Andrew Johnson had been honest but was never given a fair chance to succeed by the Radical Republicans of his day, led by Thaddeus Stevens, distrustful of his being a Southern Democrat, ultimately seeking to destroy him through impeachment. When the country then turned in 1868 to the Northern war hero, U.S. Grant, to be the next President, the result had been scandal and disgrace.
Mr. Childs suggests that the country might profit from the lessons engendered by those unhappy times of that post-Civil War period. He urges the populace to step back from its rush to place blame for lack of strong leadership and realize that ultimately the President could not work miracles and had to be afforded a chance to have his programs work before having brickbats hurled at him.
Samuel Grafton suggests that the liberal bloc of votes was sitting around orphaned, waiting to be courted by someone as President Roosevelt had successfully done. Mr. Truman had casually sought the bloc's attention but thus far it was wary.
Robert Hannegan, chairman of the DNC, in his recent Jackson Day dinner speech at Wilmington, Delaware, had taken a jab at Southern Democrats for their lack of party fealty, claiming they had bolted to join the Republicans in a "class compact", defying in the process three-fourths of the will of the country. Mr. Hannegan, in knowingly committing the political faux pas of raising class conflict, was trying to get the Southern bloc back into line and arrest the process of party disintegration.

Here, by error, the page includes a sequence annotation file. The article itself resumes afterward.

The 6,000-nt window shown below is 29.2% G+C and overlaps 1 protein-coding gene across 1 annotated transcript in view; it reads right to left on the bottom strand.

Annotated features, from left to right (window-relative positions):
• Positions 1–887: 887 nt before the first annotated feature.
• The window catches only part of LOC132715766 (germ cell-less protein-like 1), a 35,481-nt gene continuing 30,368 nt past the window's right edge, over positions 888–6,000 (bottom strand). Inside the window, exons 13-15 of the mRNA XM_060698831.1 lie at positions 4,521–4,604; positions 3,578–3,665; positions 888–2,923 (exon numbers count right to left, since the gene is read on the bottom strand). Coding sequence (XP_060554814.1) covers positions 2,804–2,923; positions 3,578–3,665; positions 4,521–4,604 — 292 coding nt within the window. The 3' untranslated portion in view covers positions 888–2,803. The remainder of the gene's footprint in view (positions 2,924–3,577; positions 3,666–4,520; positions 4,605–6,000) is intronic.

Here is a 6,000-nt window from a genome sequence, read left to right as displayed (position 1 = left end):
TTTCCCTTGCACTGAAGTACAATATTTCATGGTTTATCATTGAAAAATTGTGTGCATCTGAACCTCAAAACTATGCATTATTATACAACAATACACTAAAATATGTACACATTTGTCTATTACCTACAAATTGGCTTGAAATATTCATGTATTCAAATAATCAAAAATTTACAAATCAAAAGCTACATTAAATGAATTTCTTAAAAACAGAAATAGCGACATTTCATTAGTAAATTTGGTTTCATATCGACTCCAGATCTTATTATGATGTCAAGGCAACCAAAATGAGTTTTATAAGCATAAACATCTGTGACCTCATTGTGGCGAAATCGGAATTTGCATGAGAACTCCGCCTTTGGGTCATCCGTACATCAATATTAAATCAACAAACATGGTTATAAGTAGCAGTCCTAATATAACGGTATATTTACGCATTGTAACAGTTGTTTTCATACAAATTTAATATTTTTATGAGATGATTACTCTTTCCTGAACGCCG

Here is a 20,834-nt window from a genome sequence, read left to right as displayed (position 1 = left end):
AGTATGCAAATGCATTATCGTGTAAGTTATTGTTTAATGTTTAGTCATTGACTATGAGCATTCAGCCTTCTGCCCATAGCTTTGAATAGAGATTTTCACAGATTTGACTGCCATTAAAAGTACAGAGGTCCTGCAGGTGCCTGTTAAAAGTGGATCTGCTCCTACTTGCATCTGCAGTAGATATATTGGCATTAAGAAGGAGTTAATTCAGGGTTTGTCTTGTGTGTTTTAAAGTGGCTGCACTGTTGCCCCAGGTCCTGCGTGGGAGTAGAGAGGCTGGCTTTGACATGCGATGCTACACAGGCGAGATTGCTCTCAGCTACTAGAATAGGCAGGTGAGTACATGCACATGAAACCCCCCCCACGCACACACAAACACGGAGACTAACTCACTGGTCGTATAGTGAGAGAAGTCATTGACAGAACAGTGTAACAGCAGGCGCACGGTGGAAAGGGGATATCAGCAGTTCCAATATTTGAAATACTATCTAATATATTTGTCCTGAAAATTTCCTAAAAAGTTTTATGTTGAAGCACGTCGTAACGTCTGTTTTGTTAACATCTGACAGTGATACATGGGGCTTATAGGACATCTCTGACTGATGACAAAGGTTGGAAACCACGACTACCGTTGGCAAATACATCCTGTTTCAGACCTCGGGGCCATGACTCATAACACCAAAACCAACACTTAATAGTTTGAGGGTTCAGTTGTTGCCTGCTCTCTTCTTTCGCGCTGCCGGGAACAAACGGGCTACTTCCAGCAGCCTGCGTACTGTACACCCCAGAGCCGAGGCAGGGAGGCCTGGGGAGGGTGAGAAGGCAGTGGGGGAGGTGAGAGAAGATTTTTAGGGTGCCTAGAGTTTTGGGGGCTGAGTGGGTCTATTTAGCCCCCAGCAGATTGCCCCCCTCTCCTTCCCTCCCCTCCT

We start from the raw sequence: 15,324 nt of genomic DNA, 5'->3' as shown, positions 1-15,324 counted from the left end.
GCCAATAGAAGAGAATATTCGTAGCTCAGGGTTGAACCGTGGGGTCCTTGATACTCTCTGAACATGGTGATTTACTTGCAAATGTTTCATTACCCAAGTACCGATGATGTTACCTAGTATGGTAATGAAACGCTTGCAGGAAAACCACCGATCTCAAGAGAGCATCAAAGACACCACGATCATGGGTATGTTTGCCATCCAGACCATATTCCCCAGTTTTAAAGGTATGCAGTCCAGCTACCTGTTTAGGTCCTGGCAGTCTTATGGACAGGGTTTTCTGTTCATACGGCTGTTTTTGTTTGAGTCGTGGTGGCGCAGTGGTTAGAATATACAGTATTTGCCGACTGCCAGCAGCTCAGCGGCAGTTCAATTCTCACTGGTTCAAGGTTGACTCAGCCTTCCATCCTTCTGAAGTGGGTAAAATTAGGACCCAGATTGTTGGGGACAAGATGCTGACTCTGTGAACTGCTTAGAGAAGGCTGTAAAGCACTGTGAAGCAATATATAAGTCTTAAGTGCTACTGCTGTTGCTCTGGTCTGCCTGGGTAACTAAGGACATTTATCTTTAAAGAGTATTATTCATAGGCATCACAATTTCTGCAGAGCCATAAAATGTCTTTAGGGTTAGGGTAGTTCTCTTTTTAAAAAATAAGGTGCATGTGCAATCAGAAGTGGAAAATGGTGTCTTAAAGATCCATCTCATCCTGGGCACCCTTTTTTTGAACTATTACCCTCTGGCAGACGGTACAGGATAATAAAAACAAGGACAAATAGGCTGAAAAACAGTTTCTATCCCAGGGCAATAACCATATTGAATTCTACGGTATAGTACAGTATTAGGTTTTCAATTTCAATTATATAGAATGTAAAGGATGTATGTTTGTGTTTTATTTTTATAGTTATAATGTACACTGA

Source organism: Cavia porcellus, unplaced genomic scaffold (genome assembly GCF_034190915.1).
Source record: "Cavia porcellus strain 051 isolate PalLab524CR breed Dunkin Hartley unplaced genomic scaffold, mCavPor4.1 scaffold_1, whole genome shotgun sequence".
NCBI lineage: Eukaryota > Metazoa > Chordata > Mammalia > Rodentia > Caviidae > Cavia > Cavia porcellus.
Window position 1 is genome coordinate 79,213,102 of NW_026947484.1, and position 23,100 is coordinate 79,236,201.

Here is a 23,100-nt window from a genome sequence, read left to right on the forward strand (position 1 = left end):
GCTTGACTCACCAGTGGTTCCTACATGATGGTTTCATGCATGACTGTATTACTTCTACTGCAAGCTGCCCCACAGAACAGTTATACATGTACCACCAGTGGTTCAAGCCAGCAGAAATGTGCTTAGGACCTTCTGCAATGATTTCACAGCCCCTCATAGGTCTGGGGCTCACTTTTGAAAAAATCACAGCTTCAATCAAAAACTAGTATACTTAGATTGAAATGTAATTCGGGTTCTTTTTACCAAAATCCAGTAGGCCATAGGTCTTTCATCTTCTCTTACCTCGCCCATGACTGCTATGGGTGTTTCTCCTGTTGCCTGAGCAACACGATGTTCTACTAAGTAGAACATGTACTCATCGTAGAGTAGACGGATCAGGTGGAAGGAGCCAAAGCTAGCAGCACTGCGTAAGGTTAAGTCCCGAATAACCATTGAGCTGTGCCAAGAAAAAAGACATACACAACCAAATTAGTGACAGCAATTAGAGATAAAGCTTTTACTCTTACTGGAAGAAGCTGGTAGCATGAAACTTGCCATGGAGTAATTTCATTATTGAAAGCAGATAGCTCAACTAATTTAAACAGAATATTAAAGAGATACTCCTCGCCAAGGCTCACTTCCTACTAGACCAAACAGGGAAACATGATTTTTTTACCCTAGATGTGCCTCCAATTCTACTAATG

Should Mr. Hannegan fail, Mr. Grafton predicts, the result might be a third party. Only if he were to succeed could the Democrats move forward under the big-tent which had been formed during the Roosevelt years.
A letter equates the Churchill trip to America with a hurricane, doing its greatest damage at Fulton, Missouri. The writer opines that there was no market in the current world for Churchill's "blood, toil, tears, and sweat"—or "blood, sweat, and tears" as he renders it. The people of the world were tired of war and wanted no more of it. Mr. Churchill, he asserts, was doing a profound disservice to the U.N. and the prospects for peace with his U.S. tour.